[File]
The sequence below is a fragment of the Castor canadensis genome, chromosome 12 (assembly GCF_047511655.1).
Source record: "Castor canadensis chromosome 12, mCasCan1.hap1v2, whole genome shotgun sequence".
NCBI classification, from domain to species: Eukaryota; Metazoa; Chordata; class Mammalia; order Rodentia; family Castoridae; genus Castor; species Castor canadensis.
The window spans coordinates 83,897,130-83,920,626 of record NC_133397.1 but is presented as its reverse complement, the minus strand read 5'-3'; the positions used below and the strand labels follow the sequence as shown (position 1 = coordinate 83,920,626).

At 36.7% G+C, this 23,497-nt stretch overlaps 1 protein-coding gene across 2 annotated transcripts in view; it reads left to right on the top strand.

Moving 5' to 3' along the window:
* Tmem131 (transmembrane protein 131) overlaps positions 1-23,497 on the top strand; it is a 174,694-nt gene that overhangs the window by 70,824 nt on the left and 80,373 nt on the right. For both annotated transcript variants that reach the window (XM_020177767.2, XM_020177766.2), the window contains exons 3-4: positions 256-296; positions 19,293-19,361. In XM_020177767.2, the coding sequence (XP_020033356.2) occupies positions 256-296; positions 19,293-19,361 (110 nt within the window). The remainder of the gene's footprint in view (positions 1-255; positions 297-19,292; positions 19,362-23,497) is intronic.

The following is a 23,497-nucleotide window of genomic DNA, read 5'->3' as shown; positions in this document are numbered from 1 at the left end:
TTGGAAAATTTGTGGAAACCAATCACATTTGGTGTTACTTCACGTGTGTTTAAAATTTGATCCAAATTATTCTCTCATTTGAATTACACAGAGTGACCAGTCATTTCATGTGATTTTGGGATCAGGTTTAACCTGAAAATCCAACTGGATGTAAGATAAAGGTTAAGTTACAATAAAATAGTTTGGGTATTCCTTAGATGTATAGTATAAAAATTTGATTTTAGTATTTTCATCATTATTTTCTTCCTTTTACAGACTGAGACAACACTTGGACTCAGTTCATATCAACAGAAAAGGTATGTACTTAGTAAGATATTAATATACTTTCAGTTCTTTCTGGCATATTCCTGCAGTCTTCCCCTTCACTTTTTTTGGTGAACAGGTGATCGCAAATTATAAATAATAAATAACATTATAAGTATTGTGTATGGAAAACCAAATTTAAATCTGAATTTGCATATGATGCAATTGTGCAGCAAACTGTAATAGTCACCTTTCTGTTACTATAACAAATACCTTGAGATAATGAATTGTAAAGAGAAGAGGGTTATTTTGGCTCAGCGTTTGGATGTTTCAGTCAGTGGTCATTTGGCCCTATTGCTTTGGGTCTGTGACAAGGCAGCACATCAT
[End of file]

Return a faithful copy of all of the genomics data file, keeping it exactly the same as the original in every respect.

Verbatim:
The sequence below is a fragment of the Castor canadensis genome, chromosome 12 (assembly GCF_047511655.1).
Source record: "Castor canadensis chromosome 12, mCasCan1.hap1v2, whole genome shotgun sequence".
NCBI classification, from domain to species: Eukaryota; Metazoa; Chordata; class Mammalia; order Rodentia; family Castoridae; genus Castor; species Castor canadensis.
The window spans coordinates 83,897,130-83,920,626 of record NC_133397.1 but is presented as its reverse complement, the minus strand read 5'-3'; the positions used below and the strand labels follow the sequence as shown (position 1 = coordinate 83,920,626).

At 36.7% G+C, this 23,497-nt stretch overlaps 1 protein-coding gene across 2 annotated transcripts in view; it reads left to right on the top strand.

Moving 5' to 3' along the window:
* Tmem131 (transmembrane protein 131) overlaps positions 1-23,497 on the top strand; it is a 174,694-nt gene that overhangs the window by 70,824 nt on the left and 80,373 nt on the right. For both annotated transcript variants that reach the window (XM_020177767.2, XM_020177766.2), the window contains exons 3-4: positions 256-296; positions 19,293-19,361. In XM_020177767.2, the coding sequence (XP_020033356.2) occupies positions 256-296; positions 19,293-19,361 (110 nt within the window). The remainder of the gene's footprint in view (positions 1-255; positions 297-19,292; positions 19,362-23,497) is intronic.

The following is a 23,497-nucleotide window of genomic DNA, read 5'->3' as shown; positions in this document are numbered from 1 at the left end:
TTGGAAAATTTGTGGAAACCAATCACATTTGGTGTTACTTCACGTGTGTTTAAAATTTGATCCAAATTATTCTCTCATTTGAATTACACAGAGTGACCAGTCATTTCATGTGATTTTGGGATCAGGTTTAACCTGAAAATCCAACTGGATGTAAGATAAAGGTTAAGTTACAATAAAATAGTTTGGGTATTCCTTAGATGTATAGTATAAAAATTTGATTTTAGTATTTTCATCATTATTTTCTTCCTTTTACAGACTGAGACAACACTTGGACTCAGTTCATATCAACAGAAAAGGTATGTACTTAGTAAGATATTAATATACTTTCAGTTCTTTCTGGCATATTCCTGCAGTCTTCCCCTTCACTTTTTTTGGTGAACAGGTGATCGCAAATTATAAATAATAAATAACATTATAAGTATTGTGTATGGAAAACCAAATTTAAATCTGAATTTGCATATGATGCAATTGTGCAGCAAACTGTAATAGTCACCTTTCTGTTACTATAACAAATACCTTGAGATAATGAATTGTAAAGAGAAGAGGGTTATTTTGGCTCAGCGTTTGGATGTTTCAGTCAGTGGTCATTTGGCCCTATTGCTTTGGGTCTGTGACAAGGCAGCACATCAT